By the time Sheridan’s marriage was thrust into the spotlight in the law courts, Miss McAlpine’s had already crumbled.
She and Kane, parents to two daughters, separated in 2002, a year after they had bought the late Donald Dewar’s former home in Glasgow’s North Kelvinside. They are not divorced and friends say she lapses into dewy-eyed reminiscences about him frequently.
According to Mark McLachlan, with whom she embarked on an affair in 2009, Miss McAlpine’s volatility mitigated against her forming stable, long-term relationships.
On one occasion during their affair, Mr McLachlan was visiting the Scottish parliament and had planned to have drinks with his lover and several others after an evening debate in which she was a panellist.
However, during the debate he was tipped off that several journalists were about to break a big story about him, his blog and the fact he worked for SNP minister Mike Russell.
Mr McLachlan said: ‘I was advised to leave in the middle of this Q&A session. I waved to her as I left and got on the train and about an hour later I got a voicemail from Joan McAlpine haranguing me in the worst possible ways and threatening to tell my wife about our affair simply because I hadn’t been there at the end of this thing to do the drinks and mingle.’
Publicly, Miss McAlpine has given away little about her private life since entering the Scottish parliament – and the little that has emerged about it she fought tooth and nail to keep quiet.
As recently as this week, the Glasgow legal firm representing her, HBM Sayers, sent a fax to Mrs McLachlan’s lawyer, Matthew Pumphrey at Primrose & Gordon in Dumfries, insisting that neither he nor she spoke to journalists.
Mr Pumphrey said that there was nothing preventing either one from doing so.
It was in August 2013 that Miss McAlpine was named as the ‘other woman’ in divorce papers following the break-down of Mark and Jane McLachlan’s marriage.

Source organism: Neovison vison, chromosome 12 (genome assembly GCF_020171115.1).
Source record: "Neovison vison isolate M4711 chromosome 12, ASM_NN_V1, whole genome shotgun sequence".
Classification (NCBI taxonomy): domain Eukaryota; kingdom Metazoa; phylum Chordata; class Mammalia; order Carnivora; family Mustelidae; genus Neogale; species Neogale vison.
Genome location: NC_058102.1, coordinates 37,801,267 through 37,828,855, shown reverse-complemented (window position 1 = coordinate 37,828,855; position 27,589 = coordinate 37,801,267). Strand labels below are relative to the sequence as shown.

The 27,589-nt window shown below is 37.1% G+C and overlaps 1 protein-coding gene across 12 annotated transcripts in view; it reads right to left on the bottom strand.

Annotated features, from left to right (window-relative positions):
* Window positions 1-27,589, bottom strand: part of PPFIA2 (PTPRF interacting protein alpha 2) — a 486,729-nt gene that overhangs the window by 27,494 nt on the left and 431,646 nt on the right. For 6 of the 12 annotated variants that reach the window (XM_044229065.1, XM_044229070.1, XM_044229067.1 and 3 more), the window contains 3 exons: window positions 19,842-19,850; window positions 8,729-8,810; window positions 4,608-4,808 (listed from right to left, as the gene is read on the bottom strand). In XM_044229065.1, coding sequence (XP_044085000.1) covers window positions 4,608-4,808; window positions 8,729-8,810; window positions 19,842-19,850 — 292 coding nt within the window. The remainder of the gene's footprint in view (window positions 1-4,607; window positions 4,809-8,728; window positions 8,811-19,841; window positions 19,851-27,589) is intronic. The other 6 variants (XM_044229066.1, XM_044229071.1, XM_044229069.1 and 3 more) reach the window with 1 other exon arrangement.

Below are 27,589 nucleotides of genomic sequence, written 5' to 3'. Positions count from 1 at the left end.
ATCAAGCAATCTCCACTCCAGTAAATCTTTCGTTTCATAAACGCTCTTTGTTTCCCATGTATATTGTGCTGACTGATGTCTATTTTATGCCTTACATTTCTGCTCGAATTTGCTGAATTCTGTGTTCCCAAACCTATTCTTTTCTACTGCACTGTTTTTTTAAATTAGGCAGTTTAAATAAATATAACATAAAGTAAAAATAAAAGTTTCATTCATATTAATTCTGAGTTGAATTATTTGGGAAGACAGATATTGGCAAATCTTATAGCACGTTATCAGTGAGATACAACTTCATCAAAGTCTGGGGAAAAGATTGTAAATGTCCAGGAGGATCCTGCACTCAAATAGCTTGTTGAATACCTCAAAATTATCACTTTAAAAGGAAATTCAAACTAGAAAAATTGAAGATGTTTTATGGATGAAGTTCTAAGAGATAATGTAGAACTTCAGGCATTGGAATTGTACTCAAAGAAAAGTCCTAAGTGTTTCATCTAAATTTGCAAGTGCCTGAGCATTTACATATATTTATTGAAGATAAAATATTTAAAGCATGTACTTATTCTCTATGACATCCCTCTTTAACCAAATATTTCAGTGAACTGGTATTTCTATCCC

The public outing as the paramour was perhaps the most searing of all the trials in her political life thus far, not just because of the shame it brought, but also because it left her in no doubt as to the threat Mrs McLachlan now posed to her career.
As soon as she was cited in the divorce case, a Holyrood promotional event Miss McAlpine was supposed to be appearing at was cancelled. She refused to take the stage at another event in Dumfries-shire after learning that Mrs McLachlan was in the audience.
Was Mr Salmond’s key ministerial aide now fatally compromised? To a far greater extent than she would have been comfortable with, that appeared to depend on what the McLachlans did next.
So Miss McAlpine occupies a curious place in the SNP group in the Scottish parliament. She is one of the most inexperienced MSPs there and yet, bizarrely, among the closest to First Minister Alex Salmond.
Thanks to her newspaper column, she enjoys as high a profile as many ministers, yet a worrying amount of what she has to say in it ends up embarrassing her and the party.
There was, for example, her bizarre attack on Better Together campaign leader and former Chancellor of the Exchequer Alistair Darling: ‘Quite why he thinks he has the right to come to Scotland and lecture us about how to run our affairs is breathtaking in its arrogance,’ she blasted.
Quite why a Scottish politician representing an Edinburgh constituency should be discouraged from sharing his opinions in his homeland she does not explain. The clear implication, though, is Scottish politicians who attain high office in Westminster forfeit the right to a view on affairs north of the Border.
Then there was her comparison of Scotland’s relationship with England to an abusive marriage.
She said the Union was akin to ‘the marriage of a talented, well-educated girl with good prospects and her own income, to a domineering man’ – an analogy many found offensive both to women and to Scotland.
Nor was it her finest hour when she characterised the Queen’s Diamond Jubilee celebrations and the First World War centenary as ‘jingoistic’. And yet, as Alex Salmond begins to consider his place in the history of the country he longs to take out of the UK, it is to his favoured prose writer Miss McAlpine that he has turned to work with him on his autobiography.
As a result, special time with the First Minister is understood to have been granted to Miss McAlpine with a view to preparing the volume – putting several senior SNP noses out of joint.
The First Minister’s instincts for his team’s strengths and weaknesses have proved pretty reliable thus far in government. So is his loyalty to Miss McAlpine an aberration? And, in this most crucial of years in his political career, how dearly could it cost him?
Read more: http://www.dailymail.co.uk/news/article-2568325/Alex-Salmond-aide-six-month-affair-axed-party-worker-used-public-money-pay-cheated-wife.html#ixzz3LLhnqFhO